For the third time this week, you’ve found yourself cursing the unusability of your kitchen. The drawers come out in all the wrong directions, the cabinets are so shallow
How To Survive The Home Inspection
You fell in love with the house as soon as you saw it, you've put in an offer, and good news! Your offer has been accepted. For most home buyers, a contingency on their offer of a home includes a completion of a home inspection. This is the time during the home buying journey where you can learn more about your home, it's condition, and any potential issues that may need to be addressed.
Below are five things to know about navigating the inspection phase of the home buying process.
Who to hire. It isn't every day that you buy a home, so for many home buyers, it will come from recommendations from their real estate agent, friends, or family on who to use to complete their home inspection. The reputation and professionalism, thoroughness, and the completion and delivery of the home inspection report might be some areas to think about when choosing a home inspector. The cost of the completion of the inspection is of course a consideration and doing due diligence to find out what aspects of an inspection would be included should also be confirmed.
They'll look at the big stuff. Electrical, heating/cooling, the foundation, the roof, etc. will all be evaluated on condition. They'll not be any feedback on loud paint colors or choice of style of kitchen cabinets, for example.
The Inspection Report. The report itself will focus on the basics, what's damaged, and what needs repair. They're typically very easy to read and often will include pictures with a description of the different sections (interior, exterior, heating, etc.) to the inspection.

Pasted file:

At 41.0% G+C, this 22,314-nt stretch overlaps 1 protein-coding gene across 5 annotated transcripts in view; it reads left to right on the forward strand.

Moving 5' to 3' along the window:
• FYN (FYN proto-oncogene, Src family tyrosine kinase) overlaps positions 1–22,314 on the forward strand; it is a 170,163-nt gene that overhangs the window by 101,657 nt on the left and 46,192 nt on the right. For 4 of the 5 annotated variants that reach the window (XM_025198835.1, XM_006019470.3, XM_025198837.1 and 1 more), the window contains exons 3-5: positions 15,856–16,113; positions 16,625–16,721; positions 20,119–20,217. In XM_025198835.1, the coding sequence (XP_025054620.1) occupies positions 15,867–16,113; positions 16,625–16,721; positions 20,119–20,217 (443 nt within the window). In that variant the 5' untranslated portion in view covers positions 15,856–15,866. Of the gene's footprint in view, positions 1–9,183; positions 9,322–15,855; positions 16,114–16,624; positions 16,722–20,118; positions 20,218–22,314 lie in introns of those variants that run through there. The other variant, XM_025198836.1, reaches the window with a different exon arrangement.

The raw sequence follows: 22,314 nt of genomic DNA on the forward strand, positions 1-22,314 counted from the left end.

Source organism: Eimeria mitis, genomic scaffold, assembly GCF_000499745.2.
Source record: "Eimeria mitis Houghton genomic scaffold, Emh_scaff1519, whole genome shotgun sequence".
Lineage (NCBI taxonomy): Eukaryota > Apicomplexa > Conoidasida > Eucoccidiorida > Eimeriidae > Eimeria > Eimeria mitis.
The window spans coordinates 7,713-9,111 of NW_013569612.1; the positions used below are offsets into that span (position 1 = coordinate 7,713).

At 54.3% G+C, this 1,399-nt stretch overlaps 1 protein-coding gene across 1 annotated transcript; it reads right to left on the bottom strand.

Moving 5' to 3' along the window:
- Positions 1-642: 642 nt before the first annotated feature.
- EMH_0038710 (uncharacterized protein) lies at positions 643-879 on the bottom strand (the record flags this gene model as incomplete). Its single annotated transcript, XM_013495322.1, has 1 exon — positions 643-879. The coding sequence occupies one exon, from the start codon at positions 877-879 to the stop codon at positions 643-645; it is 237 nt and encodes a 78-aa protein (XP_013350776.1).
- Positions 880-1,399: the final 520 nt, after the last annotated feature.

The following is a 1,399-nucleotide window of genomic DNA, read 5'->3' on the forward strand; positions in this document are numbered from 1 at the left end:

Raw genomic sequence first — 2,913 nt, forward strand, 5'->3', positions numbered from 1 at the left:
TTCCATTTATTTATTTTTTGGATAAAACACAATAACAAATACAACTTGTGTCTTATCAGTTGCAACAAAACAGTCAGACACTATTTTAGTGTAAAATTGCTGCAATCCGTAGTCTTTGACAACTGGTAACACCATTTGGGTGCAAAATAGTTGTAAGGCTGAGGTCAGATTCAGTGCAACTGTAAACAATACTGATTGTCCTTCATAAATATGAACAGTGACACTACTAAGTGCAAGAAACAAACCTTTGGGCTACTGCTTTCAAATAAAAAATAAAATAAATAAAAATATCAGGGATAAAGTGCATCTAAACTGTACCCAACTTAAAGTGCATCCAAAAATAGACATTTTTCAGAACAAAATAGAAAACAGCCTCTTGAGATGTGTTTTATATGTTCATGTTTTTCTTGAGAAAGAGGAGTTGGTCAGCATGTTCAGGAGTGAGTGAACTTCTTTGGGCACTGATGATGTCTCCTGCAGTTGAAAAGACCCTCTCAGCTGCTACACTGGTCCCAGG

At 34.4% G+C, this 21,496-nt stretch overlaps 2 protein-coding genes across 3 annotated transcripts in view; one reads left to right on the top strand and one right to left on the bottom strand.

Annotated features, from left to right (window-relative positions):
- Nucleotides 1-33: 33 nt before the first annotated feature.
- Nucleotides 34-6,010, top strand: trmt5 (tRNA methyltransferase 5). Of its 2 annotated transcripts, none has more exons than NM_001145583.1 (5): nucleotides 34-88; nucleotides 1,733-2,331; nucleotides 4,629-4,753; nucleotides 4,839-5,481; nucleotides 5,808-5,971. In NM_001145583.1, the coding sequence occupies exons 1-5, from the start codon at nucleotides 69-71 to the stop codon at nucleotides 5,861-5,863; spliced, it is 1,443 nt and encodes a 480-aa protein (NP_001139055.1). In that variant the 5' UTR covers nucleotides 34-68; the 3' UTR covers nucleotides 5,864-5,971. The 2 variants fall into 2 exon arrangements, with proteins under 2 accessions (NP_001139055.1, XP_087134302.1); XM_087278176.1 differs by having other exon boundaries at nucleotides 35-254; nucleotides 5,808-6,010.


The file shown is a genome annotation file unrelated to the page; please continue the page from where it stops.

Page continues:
Code of Ethics. The inspection report itself will be private between whomever is paying the inspector's fee. That said, the inspector will not deliver a report that intentionally hides anything. Also, whatever a seller knows about the condition of the house, must be disclosed.
The inspector is not liable. Even the very best inspectors can't find every little thing, of the hundreds of things, including the interiors of walls and in between floors, that are part of a home. If a problem is revealed down the road, the inspector can't be held responsible.
You're dreaming about move-in day. As you should! Inspections are a time to get more acquainted with your soon-to-be home and give you the opportunity to discover anything unforeseen about the condition of your home.
And if something is discovered, agents will work out those issues, with some remedies - such as a reduction in the purchase price, the seller covering the cost of the repairs, or the seller fixing the problem before closing.
You can relax knowing that completing a home inspection will allow you the chance to have a behind-the-scenes look at your home before move-in day.
Melissa Rolland is a real estate salesperson, accredited home stager and has been a real estate investor for over a decade, helping hundreds of homeowners buy houses, sell houses, and invest in real e....
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